) where we share knowledge about developments here at Cluster in an effort to give back to a community that has been so generous in sharing with us. We programmed the first version of the integration for Hiero in Shotgun Pipeline Toolkit and sent it to Shotgun when we finished. They continued developing it and released it to the community, which has been really cool. When we started using Shotgun, we are quite small relative to studios around the world. Now a lot of studios that we really admire know who we are because we share a lot of tools through forums and user group meetings. It’s a really strong community and everyone is open to giving back something because so much of using Shotgun is being part of that group, sharing what we’ve learned in our respective pipeline experience.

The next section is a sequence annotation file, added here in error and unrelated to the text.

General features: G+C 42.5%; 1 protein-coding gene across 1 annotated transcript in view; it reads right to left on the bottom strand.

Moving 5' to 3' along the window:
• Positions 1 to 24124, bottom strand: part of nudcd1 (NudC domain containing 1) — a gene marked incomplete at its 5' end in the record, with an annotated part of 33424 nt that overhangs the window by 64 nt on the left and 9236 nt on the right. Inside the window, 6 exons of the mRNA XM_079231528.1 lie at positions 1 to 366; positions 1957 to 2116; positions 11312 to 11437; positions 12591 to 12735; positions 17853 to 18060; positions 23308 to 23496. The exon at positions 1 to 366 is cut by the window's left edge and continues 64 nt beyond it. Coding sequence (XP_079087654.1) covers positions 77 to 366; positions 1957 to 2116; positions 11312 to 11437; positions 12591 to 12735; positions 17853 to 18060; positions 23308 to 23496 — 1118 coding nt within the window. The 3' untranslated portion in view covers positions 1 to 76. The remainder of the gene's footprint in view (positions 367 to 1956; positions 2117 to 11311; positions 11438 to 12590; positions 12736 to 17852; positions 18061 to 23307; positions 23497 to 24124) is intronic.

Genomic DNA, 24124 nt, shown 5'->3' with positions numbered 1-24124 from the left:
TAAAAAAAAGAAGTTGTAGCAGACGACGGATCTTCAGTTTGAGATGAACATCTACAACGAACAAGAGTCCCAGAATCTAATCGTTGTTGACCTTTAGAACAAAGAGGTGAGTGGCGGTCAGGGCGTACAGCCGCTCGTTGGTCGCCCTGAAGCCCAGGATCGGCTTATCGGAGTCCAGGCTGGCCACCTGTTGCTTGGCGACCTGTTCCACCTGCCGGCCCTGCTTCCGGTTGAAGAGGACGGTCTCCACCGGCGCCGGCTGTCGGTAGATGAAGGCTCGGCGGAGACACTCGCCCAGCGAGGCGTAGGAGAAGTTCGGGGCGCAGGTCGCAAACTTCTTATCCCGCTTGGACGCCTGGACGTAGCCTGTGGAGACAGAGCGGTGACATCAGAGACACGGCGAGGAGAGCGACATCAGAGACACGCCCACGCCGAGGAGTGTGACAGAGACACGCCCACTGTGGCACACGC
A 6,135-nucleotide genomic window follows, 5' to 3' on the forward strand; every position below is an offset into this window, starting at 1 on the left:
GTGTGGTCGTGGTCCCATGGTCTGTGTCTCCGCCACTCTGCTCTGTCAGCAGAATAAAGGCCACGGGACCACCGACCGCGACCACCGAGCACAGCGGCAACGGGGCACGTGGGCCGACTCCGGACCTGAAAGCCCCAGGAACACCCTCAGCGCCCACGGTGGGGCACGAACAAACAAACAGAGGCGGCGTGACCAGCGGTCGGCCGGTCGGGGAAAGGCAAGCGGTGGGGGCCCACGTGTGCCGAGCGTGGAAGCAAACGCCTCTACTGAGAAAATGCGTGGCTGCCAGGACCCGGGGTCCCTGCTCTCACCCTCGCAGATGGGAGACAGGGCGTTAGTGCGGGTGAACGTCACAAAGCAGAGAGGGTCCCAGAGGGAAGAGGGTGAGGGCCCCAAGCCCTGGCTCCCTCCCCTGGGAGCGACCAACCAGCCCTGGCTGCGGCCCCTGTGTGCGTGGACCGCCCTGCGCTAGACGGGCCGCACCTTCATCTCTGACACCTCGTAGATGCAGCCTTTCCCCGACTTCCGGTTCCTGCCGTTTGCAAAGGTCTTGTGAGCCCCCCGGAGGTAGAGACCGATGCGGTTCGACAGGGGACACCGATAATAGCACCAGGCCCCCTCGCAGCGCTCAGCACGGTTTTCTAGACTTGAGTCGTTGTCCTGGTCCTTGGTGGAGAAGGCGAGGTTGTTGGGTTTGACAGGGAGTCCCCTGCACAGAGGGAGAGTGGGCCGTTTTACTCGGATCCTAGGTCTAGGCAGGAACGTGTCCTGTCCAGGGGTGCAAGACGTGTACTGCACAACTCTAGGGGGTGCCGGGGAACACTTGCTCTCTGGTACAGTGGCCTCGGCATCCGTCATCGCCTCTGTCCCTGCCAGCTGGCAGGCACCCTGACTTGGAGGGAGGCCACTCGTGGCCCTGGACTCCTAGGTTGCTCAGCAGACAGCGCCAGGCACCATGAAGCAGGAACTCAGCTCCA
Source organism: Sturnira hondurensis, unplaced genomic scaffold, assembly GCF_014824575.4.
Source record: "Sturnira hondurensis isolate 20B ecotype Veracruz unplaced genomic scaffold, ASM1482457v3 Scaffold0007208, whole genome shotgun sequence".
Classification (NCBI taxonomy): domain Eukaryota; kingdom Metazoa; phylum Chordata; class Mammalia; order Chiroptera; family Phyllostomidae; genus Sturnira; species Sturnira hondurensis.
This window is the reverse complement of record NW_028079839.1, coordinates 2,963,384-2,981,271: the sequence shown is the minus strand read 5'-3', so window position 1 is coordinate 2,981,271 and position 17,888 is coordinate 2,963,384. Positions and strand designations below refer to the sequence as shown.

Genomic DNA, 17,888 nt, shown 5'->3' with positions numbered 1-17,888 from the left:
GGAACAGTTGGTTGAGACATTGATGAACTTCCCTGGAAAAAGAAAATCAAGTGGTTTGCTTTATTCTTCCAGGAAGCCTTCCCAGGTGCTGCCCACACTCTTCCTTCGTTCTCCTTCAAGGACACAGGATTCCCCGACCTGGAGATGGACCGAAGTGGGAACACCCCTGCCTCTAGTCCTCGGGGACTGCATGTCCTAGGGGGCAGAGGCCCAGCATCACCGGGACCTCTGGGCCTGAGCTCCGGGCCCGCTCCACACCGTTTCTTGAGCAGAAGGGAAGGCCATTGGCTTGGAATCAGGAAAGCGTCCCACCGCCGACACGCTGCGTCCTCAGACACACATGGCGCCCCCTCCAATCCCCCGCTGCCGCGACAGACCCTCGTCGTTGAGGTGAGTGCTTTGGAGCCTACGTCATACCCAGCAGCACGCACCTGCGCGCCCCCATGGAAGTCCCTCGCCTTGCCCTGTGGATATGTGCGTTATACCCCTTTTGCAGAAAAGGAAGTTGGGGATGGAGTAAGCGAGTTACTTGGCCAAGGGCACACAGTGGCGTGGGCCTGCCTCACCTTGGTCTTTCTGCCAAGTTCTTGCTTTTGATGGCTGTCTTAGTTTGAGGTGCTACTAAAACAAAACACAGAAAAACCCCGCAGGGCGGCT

What is your favorite thing about working in Mexico City?
Almost everything is centralized in Mexico City. All of the big production companies are here and all of the big international advertising agencies have offices here so all the action in commercial production is right in our backyard. Cluster Studio is located in a really nice neighborhood called Polanco, which is famous for a street called Avenida Presidente Masaryk—it’s like the Mexican Soho, complete with fancy restaurants and shops.
When you aren’t working, what’s the ideal way to spend a day in Mexico City?